Momentum behind experiential marketing in 2019 is certainly growing. As consumers become more and more connected, they expect their offline and online worlds to also co-exist seamlessly and experiential marketing campaigns continue to prove that they’re an effective way to bring businesses into consumers’ personal lives.[
EXPERIENTIAL MARKETING: THE DEFINITION
In this article, experiential marketing is outlined as having the same principles as experiential learning (instead of reading about a topic, one is given the chance to experience it and internalise what they’re learning). After all, when you have a unique experience, you’re bound to remember it. And that’s why experiential marketing campaigns have shown to aid recall by bringing the world of a brand to life through tactile experiences.
2019’S TOP EXPERIENTIAL CAMPAIGNS
Where better to look than a festival that’s been described as a “cradle of marketing innovation”; South by Southwest. This Austin-based festival, has grown exponentially, setting the bar sky-high when it comes to experiential marketing that pushes the boundaries of interactivity. There are too many to mention in a single post, but we’ve outlined a few top picks. Let’s kick this off, shall we?
SPEAKEASY AND CHILL
Netflix knocked it out the park (and into the pub) with a speakeasy set up in a dingy basement which transported fans into the 1930s-world of “The Highwaymen” (a movie they were punting). This experiential campaign was a truly immersive space, where people could mingle and order themed cocktails, earn swag (who doesn’t love a free Stetson?) by solving live riddles and uncover film-related clues.
CREATIVITY, COLLABS AND CAVES
Sony’s impressive experiential marketing campaign lived up to its name; “The Sony Wow Studio”. This interactive exhibit was brimming with a series of installations centred on a common theme – the curiosity of technology’s relationship with creativity. Visitors could pet robotic dogs that recognised human faces, or meet AI robots who stared right back at them as they “talked” amongst themselves in their own language. They call this “communication art” … Some may call it “a little too close for comfort”. The principle of inclusive design was introduced in the “The Cave Without a Light” – an incredible experience, designed with the assistance of a blind Sony engineer, allowing one to don headphones and create music in a collaborative (albeit pitch black) space.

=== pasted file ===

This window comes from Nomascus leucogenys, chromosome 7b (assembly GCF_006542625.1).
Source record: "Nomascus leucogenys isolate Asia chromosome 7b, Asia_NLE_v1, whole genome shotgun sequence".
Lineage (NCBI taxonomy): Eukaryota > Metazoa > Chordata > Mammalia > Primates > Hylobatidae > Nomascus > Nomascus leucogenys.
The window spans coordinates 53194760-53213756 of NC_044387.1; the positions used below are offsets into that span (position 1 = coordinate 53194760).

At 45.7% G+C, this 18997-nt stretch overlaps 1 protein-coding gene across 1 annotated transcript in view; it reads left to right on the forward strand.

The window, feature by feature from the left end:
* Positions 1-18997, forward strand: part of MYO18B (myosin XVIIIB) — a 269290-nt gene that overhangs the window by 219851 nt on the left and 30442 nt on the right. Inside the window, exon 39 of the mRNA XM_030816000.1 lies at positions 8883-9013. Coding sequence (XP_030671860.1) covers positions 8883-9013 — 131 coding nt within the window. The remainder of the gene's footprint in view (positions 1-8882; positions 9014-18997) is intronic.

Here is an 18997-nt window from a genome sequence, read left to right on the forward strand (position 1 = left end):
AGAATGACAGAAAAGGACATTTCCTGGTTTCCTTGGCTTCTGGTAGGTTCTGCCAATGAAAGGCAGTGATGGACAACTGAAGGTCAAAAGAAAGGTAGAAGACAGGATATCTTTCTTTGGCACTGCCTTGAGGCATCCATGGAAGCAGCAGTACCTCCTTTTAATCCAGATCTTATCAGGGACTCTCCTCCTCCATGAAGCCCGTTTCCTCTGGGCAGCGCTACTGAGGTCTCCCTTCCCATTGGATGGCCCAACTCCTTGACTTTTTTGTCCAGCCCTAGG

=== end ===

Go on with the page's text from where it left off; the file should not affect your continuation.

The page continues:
Not everything was high tech, QR codes and neon lights, a few experiential marketing campaigns that really stood out where rooted in conscious cognition and cause marketing. Taking over an entire bar on a buzzing street was the oasis of mindfulness in the form of “Lululemon Sweatlife House” (because zen is so hot right now). This super-chilled space presented the choice of restorative yoga, guided meditation or a personalised virtual reality experience that monitored your heart rate. The best part? They asked people to pledge to take action to further gender equality as part of International Women’s Day (while snacking on an acai bowl).
And finally, HBO put on a fantastically interactive experiential campaign. Game of Thrones fans got the chance to prove that they were willing to “bleed for the throne” ahead of the upcoming final season. Along with an intimate experience of the world so many fans have come to love, this campaign supported a blood drive for the Red Cross, using a show known for its bloody scenes, to effect change amidst an international blood shortage.
WHAT DO THESE EXPERIENTIAL MARKETING CAMPAIGNS HAVE IN COMMON?
- They stayed true to a very clear theme and structured their activities and interaction around that, which in turn tied clearly back to their brand and brand purpose.
- They found ways to weave in data collection (through iPad sign ups or RFID tags that unlocked activities) and got people talking.
- They offered an exchange through interactivity – whether time, food, drinks, photos, a quiet moment or even show-related swag.